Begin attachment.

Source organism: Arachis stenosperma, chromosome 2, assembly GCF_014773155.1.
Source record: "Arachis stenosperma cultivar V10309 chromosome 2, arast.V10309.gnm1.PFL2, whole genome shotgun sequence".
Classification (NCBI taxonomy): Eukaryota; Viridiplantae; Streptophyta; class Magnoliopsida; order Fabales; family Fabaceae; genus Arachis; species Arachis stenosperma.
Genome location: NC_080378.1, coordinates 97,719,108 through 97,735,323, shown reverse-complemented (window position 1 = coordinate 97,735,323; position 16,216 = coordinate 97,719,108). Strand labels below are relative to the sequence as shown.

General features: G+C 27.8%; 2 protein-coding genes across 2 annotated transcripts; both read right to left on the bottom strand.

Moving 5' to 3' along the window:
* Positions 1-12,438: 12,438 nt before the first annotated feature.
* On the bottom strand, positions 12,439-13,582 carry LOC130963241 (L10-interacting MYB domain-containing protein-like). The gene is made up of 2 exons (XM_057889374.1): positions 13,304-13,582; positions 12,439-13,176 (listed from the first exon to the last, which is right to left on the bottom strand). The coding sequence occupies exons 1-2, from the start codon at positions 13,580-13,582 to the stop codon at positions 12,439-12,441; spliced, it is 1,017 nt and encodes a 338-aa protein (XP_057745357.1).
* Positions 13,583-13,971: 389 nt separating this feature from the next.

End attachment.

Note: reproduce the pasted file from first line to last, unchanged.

Source organism: Arachis stenosperma, chromosome 2, assembly GCF_014773155.1.
Source record: "Arachis stenosperma cultivar V10309 chromosome 2, arast.V10309.gnm1.PFL2, whole genome shotgun sequence".
Classification (NCBI taxonomy): Eukaryota; Viridiplantae; Streptophyta; class Magnoliopsida; order Fabales; family Fabaceae; genus Arachis; species Arachis stenosperma.
Genome location: NC_080378.1, coordinates 97,719,108 through 97,735,323, shown reverse-complemented (window position 1 = coordinate 97,735,323; position 16,216 = coordinate 97,719,108). Strand labels below are relative to the sequence as shown.

General features: G+C 27.8%; 2 protein-coding genes across 2 annotated transcripts; both read right to left on the bottom strand.

Moving 5' to 3' along the window:
* Positions 1-12,438: 12,438 nt before the first annotated feature.
* On the bottom strand, positions 12,439-13,582 carry LOC130963241 (L10-interacting MYB domain-containing protein-like). The gene is made up of 2 exons (XM_057889374.1): positions 13,304-13,582; positions 12,439-13,176 (listed from the first exon to the last, which is right to left on the bottom strand). The coding sequence occupies exons 1-2, from the start codon at positions 13,580-13,582 to the stop codon at positions 12,439-12,441; spliced, it is 1,017 nt and encodes a 338-aa protein (XP_057745357.1).
* Positions 13,583-13,971: 389 nt separating this feature from the next.